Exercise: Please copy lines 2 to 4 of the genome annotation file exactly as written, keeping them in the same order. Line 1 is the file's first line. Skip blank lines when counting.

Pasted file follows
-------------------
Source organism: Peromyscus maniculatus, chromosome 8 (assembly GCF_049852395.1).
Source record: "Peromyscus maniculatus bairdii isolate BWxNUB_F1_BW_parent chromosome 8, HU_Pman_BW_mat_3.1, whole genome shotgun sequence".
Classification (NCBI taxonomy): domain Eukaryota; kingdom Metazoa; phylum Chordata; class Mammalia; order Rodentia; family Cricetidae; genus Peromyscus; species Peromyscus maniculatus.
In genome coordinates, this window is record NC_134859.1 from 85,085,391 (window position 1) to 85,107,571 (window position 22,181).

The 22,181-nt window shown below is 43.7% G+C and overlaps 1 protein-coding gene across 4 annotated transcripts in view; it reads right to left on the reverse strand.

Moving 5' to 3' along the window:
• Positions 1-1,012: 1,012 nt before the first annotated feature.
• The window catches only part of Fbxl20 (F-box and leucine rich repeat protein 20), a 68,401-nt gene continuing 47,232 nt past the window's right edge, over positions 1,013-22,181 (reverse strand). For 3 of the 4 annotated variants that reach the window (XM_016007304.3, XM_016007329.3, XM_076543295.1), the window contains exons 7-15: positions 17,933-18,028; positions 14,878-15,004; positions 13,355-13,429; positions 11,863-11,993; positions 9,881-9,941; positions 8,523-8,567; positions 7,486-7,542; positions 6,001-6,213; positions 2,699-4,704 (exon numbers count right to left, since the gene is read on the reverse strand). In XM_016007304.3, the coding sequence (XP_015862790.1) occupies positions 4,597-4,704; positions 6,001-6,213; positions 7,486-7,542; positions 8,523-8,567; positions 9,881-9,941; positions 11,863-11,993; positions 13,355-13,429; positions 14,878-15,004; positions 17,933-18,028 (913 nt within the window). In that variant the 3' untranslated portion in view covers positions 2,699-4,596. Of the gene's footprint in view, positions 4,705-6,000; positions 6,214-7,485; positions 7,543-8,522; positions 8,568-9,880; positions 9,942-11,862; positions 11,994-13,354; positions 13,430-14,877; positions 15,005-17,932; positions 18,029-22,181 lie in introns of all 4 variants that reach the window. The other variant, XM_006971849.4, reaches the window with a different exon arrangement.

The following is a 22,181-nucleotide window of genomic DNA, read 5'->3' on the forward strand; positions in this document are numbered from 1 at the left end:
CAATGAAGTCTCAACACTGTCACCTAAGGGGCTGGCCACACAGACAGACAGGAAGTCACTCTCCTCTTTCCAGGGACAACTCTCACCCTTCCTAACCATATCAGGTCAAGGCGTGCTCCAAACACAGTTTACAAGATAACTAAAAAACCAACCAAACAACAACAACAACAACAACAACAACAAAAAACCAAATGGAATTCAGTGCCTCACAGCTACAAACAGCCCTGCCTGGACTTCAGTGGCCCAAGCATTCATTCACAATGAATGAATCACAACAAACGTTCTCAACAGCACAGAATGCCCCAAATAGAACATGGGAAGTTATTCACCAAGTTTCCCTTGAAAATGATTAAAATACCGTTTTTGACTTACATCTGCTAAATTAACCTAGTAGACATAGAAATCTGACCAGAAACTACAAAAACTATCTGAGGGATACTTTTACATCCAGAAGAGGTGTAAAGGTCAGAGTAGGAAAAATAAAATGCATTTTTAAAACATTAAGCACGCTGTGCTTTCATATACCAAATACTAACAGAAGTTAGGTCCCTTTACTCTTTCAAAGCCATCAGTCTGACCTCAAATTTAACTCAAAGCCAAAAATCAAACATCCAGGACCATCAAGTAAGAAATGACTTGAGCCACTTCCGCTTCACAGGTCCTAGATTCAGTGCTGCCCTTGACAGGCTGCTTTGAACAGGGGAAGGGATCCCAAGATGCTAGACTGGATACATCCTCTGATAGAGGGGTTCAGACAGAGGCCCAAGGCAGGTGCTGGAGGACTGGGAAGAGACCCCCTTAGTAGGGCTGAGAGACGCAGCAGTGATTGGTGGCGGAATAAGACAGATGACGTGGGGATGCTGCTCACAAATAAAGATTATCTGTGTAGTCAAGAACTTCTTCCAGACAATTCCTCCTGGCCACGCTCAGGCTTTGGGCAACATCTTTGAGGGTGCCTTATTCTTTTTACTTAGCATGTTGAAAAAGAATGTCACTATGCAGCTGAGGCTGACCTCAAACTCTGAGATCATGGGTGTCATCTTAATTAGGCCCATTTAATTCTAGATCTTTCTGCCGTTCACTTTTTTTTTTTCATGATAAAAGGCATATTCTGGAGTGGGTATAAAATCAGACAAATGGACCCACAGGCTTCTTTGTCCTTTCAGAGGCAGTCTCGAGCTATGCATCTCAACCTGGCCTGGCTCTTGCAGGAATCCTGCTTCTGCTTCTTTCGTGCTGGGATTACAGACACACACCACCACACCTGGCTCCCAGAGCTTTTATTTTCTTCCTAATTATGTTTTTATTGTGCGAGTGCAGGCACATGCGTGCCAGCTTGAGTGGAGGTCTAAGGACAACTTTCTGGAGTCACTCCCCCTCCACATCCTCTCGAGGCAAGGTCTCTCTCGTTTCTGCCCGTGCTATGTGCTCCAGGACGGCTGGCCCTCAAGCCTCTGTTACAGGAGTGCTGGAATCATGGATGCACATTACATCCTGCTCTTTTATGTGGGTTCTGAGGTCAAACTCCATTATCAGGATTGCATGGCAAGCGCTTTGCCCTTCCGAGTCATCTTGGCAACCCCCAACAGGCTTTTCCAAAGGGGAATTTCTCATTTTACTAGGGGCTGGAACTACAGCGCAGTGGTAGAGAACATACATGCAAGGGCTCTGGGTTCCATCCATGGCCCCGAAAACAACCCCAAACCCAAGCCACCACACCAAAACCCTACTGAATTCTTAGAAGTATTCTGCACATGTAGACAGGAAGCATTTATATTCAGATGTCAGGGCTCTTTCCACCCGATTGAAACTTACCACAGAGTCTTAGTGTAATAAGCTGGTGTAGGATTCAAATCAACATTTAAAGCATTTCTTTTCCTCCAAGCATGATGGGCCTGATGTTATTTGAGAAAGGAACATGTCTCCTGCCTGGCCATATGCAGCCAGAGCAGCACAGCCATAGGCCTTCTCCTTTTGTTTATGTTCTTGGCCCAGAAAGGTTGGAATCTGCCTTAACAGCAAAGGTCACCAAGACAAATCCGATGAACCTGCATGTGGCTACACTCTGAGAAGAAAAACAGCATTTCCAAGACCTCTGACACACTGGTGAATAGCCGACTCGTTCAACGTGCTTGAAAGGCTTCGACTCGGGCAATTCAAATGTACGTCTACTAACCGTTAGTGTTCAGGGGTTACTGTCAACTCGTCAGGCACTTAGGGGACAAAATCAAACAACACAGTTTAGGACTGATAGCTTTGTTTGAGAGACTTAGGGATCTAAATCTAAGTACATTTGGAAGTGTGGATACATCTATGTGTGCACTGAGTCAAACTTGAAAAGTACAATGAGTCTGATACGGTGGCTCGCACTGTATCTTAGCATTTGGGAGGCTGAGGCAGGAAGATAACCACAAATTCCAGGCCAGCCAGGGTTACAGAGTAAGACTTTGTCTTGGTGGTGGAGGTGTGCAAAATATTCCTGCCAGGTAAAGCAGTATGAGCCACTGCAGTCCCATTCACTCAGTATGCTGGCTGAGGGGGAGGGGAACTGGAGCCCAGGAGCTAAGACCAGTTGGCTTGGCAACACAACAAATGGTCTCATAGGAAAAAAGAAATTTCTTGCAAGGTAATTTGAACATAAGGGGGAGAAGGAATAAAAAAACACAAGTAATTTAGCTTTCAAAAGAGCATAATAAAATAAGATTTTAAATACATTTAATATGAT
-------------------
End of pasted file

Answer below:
Source record: "Peromyscus maniculatus bairdii isolate BWxNUB_F1_BW_parent chromosome 8, HU_Pman_BW_mat_3.1, whole genome shotgun sequence".
Classification (NCBI taxonomy): domain Eukaryota; kingdom Metazoa; phylum Chordata; class Mammalia; order Rodentia; family Cricetidae; genus Peromyscus; species Peromyscus maniculatus.
In genome coordinates, this window is record NC_134859.1 from 85,085,391 (window position 1) to 85,107,571 (window position 22,181).